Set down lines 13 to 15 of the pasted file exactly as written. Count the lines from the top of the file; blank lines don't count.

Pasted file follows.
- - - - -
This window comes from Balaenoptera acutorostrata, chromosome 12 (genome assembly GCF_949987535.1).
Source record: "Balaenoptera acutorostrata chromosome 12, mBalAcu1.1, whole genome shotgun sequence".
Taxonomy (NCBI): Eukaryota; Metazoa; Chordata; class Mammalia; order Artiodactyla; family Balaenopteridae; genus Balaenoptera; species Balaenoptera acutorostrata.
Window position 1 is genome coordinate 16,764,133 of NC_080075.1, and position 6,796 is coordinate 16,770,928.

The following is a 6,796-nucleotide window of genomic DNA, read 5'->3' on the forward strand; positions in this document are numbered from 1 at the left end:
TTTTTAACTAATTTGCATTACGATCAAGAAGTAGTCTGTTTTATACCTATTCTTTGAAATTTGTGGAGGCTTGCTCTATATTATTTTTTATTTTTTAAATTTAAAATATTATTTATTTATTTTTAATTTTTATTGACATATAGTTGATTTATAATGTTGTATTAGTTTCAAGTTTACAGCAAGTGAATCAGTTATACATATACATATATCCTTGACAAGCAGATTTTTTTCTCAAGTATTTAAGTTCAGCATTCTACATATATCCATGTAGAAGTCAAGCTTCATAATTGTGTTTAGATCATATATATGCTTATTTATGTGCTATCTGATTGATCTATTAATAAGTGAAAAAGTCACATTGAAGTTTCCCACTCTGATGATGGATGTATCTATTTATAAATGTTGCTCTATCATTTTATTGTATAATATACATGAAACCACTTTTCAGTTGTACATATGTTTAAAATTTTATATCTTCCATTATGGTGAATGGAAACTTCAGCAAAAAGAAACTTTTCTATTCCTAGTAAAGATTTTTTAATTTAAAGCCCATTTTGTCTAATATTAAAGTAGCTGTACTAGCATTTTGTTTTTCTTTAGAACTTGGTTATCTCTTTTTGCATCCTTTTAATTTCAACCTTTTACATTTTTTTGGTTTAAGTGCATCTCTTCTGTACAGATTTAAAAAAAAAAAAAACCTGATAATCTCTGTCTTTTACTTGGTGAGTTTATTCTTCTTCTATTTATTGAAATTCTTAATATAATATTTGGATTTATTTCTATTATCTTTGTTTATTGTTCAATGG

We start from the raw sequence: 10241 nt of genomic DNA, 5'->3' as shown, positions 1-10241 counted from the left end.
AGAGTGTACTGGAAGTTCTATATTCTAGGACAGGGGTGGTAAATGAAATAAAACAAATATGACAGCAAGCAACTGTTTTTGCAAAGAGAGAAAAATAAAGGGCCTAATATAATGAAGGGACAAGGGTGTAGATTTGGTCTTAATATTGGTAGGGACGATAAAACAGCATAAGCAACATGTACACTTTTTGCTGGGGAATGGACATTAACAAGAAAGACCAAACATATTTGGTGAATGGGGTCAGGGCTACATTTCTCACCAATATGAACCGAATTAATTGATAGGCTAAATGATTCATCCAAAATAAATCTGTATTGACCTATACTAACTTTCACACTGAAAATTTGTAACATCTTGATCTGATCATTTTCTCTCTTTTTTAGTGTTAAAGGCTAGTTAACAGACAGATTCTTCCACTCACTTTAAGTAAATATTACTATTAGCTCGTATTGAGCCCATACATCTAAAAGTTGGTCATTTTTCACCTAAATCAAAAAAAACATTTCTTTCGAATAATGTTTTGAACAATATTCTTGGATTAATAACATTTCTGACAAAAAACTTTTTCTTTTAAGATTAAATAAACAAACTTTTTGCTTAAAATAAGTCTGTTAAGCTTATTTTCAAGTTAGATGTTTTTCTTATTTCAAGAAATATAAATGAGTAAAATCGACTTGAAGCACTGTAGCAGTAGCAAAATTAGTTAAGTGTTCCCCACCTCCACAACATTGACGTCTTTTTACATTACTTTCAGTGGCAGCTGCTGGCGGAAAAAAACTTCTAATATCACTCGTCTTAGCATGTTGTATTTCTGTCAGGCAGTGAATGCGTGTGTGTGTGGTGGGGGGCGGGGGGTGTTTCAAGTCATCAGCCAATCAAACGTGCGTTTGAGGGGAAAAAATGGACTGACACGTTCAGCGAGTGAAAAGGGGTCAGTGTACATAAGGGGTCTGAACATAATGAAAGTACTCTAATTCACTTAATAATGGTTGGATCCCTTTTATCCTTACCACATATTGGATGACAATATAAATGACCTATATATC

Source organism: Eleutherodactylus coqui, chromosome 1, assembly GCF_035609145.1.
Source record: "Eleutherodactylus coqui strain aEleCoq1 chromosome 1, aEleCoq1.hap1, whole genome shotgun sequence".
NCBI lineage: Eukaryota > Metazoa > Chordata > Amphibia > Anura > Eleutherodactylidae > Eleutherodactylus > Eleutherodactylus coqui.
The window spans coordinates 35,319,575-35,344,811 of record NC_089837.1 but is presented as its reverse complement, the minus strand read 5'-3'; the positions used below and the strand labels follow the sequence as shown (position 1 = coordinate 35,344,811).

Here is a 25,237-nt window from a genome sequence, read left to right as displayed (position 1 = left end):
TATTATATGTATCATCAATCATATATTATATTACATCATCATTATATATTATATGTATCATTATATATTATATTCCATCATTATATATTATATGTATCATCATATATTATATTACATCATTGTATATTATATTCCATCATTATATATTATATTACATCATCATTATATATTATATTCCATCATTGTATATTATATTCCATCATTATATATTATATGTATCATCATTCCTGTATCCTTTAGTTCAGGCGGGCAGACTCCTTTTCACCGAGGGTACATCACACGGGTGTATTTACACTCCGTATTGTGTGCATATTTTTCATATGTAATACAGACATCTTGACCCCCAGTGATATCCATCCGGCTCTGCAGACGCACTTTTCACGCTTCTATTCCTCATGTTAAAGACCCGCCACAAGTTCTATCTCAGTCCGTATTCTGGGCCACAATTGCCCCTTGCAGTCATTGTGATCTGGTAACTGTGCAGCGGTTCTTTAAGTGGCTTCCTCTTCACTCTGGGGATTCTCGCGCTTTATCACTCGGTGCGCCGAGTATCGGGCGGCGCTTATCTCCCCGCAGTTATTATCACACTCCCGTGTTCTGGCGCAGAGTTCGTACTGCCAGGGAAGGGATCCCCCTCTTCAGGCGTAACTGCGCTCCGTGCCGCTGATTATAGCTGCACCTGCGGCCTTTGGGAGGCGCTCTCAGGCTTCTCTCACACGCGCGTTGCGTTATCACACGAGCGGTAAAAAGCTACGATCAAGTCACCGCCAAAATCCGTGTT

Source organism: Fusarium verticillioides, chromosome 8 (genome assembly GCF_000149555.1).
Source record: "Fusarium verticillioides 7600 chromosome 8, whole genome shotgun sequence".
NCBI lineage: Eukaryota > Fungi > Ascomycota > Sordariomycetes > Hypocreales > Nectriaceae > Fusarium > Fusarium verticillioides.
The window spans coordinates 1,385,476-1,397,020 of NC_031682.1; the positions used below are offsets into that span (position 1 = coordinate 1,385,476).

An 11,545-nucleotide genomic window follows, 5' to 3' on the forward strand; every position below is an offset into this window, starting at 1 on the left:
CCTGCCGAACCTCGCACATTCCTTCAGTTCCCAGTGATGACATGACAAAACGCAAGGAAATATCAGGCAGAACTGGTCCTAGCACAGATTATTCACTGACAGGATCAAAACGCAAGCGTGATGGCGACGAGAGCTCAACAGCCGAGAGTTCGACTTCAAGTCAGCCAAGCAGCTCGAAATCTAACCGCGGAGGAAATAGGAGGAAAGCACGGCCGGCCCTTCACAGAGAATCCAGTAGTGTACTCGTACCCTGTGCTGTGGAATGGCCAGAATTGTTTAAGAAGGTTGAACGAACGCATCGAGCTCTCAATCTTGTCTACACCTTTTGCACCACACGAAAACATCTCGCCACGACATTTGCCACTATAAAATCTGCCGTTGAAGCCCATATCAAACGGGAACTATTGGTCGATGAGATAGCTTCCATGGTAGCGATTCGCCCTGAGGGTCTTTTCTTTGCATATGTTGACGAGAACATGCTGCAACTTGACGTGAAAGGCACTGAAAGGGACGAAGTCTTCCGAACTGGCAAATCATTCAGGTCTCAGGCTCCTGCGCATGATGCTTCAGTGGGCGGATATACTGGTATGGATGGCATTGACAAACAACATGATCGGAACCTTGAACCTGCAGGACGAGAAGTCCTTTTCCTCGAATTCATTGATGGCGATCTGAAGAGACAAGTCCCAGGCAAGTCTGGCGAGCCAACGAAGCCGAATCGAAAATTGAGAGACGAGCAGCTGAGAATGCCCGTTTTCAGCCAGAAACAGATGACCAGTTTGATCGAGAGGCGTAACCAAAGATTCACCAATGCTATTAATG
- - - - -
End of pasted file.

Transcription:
Here is a 25,237-nt window from a genome sequence, read left to right as displayed (position 1 = left end):
TATTATATGTATCATCAATCATATATTATATTACATCATCATTATATATTATATGTATCATTATATATTATATTCCATCATTATATATTATATGTATCATCATATATTATATTACATCATTGTATATTATATTCCATCATTATATATTATATTACATCATCATTATATATTATATTCCATCATTGTATATTATATTCCATCATTATATATTATATGTATCATCATTCCTGTATCCTTTAGTTCAGGCGGGCAGACTCCTTTTCACCGAGGGTACATCACACGGGTGTATTTACACTCCGTATTGTGTGCATATTTTTCATATGTAATACAGACATCTTGACCCCCAGTGATATCCATCCGGCTCTGCAGACGCACTTTTCACGCTTCTATTCCTCATGTTAAAGACCCGCCACAAGTTCTATCTCAGTCCGTATTCTGGGCCACAATTGCCCCTTGCAGTCATTGTGATCTGGTAACTGTGCAGCGGTTCTTTAAGTGGCTTCCTCTTCACTCTGGGGATTCTCGCGCTTTATCACTCGGTGCGCCGAGTATCGGGCGGCGCTTATCTCCCCGCAGTTATTATCACACTCCCGTGTTCTGGCGCAGAGTTCGTACTGCCAGGGAAGGGATCCCCCTCTTCAGGCGTAACTGCGCTCCGTGCCGCTGATTATAGCTGCACCTGCGGCCTTTGGGAGGCGCTCTCAGGCTTCTCTCACACGCGCGTTGCGTTATCACACGAGCGGTAAAAAGCTACGATCAAGTCACCGCCAAAATCCGTGTT

Source organism: Fusarium verticillioides, chromosome 8 (genome assembly GCF_000149555.1).